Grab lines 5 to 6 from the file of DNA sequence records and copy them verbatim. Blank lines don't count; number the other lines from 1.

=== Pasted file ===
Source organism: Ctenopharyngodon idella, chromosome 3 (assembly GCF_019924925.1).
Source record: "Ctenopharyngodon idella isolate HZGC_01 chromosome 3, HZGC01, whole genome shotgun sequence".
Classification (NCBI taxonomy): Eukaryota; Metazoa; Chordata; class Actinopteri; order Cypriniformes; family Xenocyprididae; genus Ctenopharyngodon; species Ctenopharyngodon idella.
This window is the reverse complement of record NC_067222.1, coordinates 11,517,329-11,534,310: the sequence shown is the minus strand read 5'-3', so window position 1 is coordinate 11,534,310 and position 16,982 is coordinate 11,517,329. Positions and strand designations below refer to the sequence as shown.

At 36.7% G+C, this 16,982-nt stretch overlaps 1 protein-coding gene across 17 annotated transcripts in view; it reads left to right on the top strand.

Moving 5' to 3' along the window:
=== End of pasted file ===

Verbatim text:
At 36.7% G+C, this 16,982-nt stretch overlaps 1 protein-coding gene across 17 annotated transcripts in view; it reads left to right on the top strand.

Moving 5' to 3' along the window: